Dave showed me an Ira Glass interview on YouTube. We were getting kids into nighttime diapers and brushing teeth. The laundry pile fell on top of me. Elsa & Anna toothpaste met a pair of Lego Batman boxer briefs.
The interview was about how the only way to close the gap between what you actually create and what you desire to create, is by creating more and more. Volume. You get better at storytelling by practicing. And by holding yourself to deadlines with your art.
When I reread some of my posts from 3 years ago, I am amazed at how I’ve grown as a writer. Even though my readership hasn’t really grown that much, my skills have. And I’m more comfortable with my voice.
I still have such a gap between what I put down on paper and what I think in my head, feel in my soul. But the gap is narrowing. After three long, hard years.
Dave turned that interview on, because he knew that I needed the encouragement. I get bogged down with the silly blogging stats. The ones that say, “Um, no one read this. Did you miss the mark? This had 1% engagement. Maybe you should go eat some candy from the Poop Container.” Don’t ask me how my app notifications are so personalized. It confuses me, too…
Ira was right. My writing will only get better if I keep doing it. And that’s the same about my mothering. My teaching. My laundry. I am better at all these things as the years go on. With each time I remember to snuggle when I want to argue with a 4′ tall human battling big feelings he doesn’t quite understand. With each lesson plan scribbled on a post-it note. With each fold. Over and over again.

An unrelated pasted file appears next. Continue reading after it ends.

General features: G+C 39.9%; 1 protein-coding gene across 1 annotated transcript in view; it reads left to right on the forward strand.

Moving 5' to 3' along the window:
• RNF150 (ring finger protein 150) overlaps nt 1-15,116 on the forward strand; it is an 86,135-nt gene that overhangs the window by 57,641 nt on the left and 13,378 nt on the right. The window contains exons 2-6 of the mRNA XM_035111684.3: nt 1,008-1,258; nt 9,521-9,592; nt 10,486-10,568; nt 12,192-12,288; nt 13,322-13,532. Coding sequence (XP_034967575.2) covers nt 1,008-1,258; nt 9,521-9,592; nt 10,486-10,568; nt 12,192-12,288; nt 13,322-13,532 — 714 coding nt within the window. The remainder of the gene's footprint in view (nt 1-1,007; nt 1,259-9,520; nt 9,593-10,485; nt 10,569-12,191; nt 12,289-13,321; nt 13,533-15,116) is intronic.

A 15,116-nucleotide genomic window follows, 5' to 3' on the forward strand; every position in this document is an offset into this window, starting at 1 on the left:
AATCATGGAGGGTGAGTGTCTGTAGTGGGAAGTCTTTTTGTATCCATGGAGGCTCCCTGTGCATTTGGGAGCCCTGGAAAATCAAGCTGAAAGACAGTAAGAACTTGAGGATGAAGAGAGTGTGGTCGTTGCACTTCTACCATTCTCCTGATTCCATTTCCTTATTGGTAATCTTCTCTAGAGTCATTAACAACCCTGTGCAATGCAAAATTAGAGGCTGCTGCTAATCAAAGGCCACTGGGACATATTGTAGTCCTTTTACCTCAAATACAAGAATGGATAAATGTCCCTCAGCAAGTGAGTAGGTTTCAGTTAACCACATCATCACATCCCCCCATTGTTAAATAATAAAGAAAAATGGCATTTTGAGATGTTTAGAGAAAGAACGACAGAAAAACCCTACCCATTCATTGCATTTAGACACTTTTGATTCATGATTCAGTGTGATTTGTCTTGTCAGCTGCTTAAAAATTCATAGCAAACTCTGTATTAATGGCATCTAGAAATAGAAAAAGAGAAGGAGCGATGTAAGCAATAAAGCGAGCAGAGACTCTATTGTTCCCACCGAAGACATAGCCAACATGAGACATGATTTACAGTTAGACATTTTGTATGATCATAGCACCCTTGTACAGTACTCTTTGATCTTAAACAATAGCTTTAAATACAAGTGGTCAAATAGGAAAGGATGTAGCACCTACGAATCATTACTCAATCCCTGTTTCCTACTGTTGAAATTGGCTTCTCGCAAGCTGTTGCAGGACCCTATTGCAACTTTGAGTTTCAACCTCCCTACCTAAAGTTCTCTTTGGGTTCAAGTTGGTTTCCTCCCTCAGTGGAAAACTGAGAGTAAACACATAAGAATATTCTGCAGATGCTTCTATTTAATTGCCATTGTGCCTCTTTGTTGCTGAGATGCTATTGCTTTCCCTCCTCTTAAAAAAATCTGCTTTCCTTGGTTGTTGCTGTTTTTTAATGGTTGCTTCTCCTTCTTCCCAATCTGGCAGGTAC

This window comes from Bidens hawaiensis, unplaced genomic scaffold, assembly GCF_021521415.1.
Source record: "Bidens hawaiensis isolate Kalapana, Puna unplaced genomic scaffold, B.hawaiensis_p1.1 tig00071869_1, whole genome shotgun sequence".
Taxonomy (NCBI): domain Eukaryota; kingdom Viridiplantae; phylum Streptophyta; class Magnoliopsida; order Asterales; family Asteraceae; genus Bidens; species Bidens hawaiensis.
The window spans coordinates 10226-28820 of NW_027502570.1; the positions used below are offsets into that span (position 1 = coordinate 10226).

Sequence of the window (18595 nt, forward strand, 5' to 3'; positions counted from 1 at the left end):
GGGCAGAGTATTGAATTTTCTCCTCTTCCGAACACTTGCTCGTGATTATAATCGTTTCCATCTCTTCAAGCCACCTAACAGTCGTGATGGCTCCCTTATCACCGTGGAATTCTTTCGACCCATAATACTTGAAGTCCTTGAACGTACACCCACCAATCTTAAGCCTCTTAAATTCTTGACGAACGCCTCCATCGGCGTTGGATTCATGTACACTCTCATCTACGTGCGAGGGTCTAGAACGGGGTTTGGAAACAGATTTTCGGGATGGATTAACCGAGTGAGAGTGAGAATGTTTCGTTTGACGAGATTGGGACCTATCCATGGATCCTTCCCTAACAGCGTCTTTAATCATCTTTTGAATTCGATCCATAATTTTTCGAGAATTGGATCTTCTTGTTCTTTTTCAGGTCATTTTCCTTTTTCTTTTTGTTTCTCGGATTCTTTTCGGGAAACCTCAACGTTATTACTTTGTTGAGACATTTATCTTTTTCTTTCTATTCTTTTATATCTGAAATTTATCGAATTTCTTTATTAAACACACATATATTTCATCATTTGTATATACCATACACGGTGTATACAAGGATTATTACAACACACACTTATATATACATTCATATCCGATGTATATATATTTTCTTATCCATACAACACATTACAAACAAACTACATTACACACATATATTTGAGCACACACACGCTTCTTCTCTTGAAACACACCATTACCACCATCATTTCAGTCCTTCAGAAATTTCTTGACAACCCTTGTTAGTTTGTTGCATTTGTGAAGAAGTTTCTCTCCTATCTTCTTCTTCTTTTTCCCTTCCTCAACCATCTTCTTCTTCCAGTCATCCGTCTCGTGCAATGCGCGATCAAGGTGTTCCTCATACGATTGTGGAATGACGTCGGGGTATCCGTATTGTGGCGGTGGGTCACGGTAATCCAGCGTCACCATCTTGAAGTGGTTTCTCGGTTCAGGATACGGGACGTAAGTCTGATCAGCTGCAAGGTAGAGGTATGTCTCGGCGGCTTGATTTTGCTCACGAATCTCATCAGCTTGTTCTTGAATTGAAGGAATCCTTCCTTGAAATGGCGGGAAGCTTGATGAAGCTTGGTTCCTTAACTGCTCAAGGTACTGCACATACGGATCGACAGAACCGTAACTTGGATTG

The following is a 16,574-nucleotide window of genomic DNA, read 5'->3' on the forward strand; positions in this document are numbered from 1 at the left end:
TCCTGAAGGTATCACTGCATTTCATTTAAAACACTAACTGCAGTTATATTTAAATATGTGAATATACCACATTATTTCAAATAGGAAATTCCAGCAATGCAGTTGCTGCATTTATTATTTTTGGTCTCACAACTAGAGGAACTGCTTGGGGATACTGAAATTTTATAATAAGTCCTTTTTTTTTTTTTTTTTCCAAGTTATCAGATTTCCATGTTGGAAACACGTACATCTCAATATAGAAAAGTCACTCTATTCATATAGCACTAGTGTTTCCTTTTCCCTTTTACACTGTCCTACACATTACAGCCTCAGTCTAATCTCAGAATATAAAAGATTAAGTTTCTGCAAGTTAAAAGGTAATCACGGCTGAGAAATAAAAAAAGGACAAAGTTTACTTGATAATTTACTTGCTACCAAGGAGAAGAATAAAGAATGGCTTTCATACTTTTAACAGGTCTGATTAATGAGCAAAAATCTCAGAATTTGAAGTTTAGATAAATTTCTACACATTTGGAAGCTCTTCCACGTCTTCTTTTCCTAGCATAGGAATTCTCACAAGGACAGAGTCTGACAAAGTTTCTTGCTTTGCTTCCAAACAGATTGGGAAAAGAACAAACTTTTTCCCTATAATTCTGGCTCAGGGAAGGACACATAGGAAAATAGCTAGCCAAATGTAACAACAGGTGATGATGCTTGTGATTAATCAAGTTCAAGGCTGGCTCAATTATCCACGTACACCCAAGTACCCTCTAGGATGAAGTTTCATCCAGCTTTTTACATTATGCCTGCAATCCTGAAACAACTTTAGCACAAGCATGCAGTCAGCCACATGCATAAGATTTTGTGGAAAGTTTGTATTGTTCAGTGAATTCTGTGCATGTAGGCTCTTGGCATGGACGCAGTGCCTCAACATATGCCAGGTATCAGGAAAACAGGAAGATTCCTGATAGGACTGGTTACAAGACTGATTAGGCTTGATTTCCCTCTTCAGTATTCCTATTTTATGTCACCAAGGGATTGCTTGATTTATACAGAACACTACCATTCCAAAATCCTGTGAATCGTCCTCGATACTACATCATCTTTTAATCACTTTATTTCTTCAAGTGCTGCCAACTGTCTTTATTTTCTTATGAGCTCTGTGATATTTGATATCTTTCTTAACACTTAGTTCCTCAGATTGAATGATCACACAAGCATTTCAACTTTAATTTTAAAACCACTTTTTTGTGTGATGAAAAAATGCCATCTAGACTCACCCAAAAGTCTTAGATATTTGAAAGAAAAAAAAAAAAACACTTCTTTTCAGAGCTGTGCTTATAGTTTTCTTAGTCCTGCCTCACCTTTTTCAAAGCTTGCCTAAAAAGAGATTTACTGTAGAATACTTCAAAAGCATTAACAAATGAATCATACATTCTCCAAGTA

And with every single decision to write, even when I know something won’t get reads/shares/likes/comments. I write it because it burns in me. Or because I just want to get it out there to see how it feels. Or I just want to remember something later on. Or I just want to see if it’s what I really think, when I actually see it in front of me.
As I daydream about my writing, I think about Flannery O’Connor. She’s more than just a favorite author. She’s a goal. I don’t want to sound like her. I want to sound like me. But I want to read my words and feel the way I do when I read hers.
I could give up when only ten people read my heart on a screen. Or, I could keep writing more and more until my writing gets closer to reaching my hidden-deep-inside vision of my best writing.
It’s so meta to even write about writing. I feel like a Woody Allen script just saying this stuff. But I do believe it. I think if I’m ever going to do anything big with my writing, I need to be faithful in the small.
It’s an attitude change on my part. Realizing that even the tiny chunks of time I’m investing are starting to pay off. And maybe readership will follow. Maybe it won’t. But I feel good about this organic growth. The quality of my posts is going up. Along with my confidence that I do have something to share. That our story is worth reading. That everyone’s story is worthy.
With that being said, I’m not confident enough to handle these incessant updates from my stats app. I don’t need to know that people aren’t clicking. Or that they are clicking, but not sharing. Or that they’re sharing to disagree with me. I just need to publish it. Keep publishing, while that gap narrows.
PS: I’m mostly writing this for me. When I almost give up writing and decide to eat old Angry Birds cupcakes from the freezer, I’ll reread this and remember that I’m working toward a goal. And then maybe I’ll stick to one cupcake and break out the laptop.
PPS: If you stop by for coffee, I’ll share a freezer cupcake.
Freezer cupcake > Freezer chocolate